Nichols died from pure causes, he stated.
Nichols portrayed communications officer Lt. Nyota Uhura within the “Star Trek” TV sequence and plenty of of its movie offshoots.
When “Star Trek” started in 1966, Nichols was a tv rarity: a Black lady in a notable function on a prime-time tv sequence. There had been African-American ladies on TV earlier than, however they usually performed home staff and had small roles; Nichols’ Uhura was an integral a part of the multicultural “Star Trek” crew.
The Rev. Martin Luther King Jr. referred to as it “the primary non-stereotypical function portrayed by a Black lady in tv historical past.”
After “Trek’s” three-season run, Nichols devoted herself to the house program. She helped NASA in making the company extra numerous, serving to to recruit astronauts Sally Experience, Judith Resnik and Guion Bluford, amongst others.
George Takei, who portrayed the USS Enterprise’s helmsman Hikaru Sulu, posted a touching tribute to his co-star.
“We lived lengthy and prospered collectively,” he added with a photograph of the pair making the long-lasting Vulcan salute.
Nichols was born Grace Dell Nichols close to Chicago in 1932. (Sad with Grace, she took the identify Nichelle when she was a young person.) Her grandfather was a White Southerner who married a Black lady, inflicting a rift in his household.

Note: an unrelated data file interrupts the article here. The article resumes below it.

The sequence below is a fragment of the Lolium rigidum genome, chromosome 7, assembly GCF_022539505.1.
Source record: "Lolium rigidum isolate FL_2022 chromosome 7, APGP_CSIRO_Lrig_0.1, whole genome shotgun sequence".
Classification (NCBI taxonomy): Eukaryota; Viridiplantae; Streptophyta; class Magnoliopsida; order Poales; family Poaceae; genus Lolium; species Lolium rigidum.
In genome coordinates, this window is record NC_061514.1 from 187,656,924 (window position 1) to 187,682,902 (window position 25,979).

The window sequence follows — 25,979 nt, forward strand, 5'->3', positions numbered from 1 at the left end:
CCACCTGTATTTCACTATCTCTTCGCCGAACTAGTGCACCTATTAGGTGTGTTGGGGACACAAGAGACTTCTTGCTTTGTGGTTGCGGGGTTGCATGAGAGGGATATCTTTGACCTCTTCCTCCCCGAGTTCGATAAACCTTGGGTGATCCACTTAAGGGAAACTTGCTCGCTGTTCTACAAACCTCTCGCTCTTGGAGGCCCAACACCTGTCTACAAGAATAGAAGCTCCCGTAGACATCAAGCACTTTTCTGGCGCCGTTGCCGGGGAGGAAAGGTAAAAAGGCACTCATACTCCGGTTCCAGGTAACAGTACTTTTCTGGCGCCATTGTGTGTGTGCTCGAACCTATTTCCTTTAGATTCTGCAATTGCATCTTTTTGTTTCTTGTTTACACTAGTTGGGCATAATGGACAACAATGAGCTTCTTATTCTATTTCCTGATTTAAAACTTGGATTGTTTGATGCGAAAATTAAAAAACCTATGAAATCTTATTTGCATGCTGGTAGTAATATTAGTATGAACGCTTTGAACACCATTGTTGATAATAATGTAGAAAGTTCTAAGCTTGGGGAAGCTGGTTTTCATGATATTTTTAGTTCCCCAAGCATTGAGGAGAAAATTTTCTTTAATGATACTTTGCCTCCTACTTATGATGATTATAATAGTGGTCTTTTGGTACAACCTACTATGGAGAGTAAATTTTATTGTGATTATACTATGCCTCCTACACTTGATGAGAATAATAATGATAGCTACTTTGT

She moved to Los Angeles within the early ’60s and landed a job in a Gene Roddenberry sequence, “The Lieutenant.” A lot of “Star Trek” veterans, together with Leonard Nimoy, Walter Koenig and Majel Barrett, additionally labored on the present.
When Roddenberry was creating “Trek,” he remembered Nichols. She was in Europe when she received the decision.
Uhura wasn’t within the unique script, and Nichols was liable for the identify. She was studying a ebook referred to as “Uhuru” — “freedom” in Swahili — and steered her character take the identify. Roddenberry thought it was too harsh.
“I stated, ‘Properly, why do not you do an alteration of it, soften the tip with an ‘A,’ and it will be Uhura?’ ” she recalled. “He stated, ‘That is it, that is your identify! You named it; it is yours.’ ”
Nichols is survived by her son, Kyle Johnson.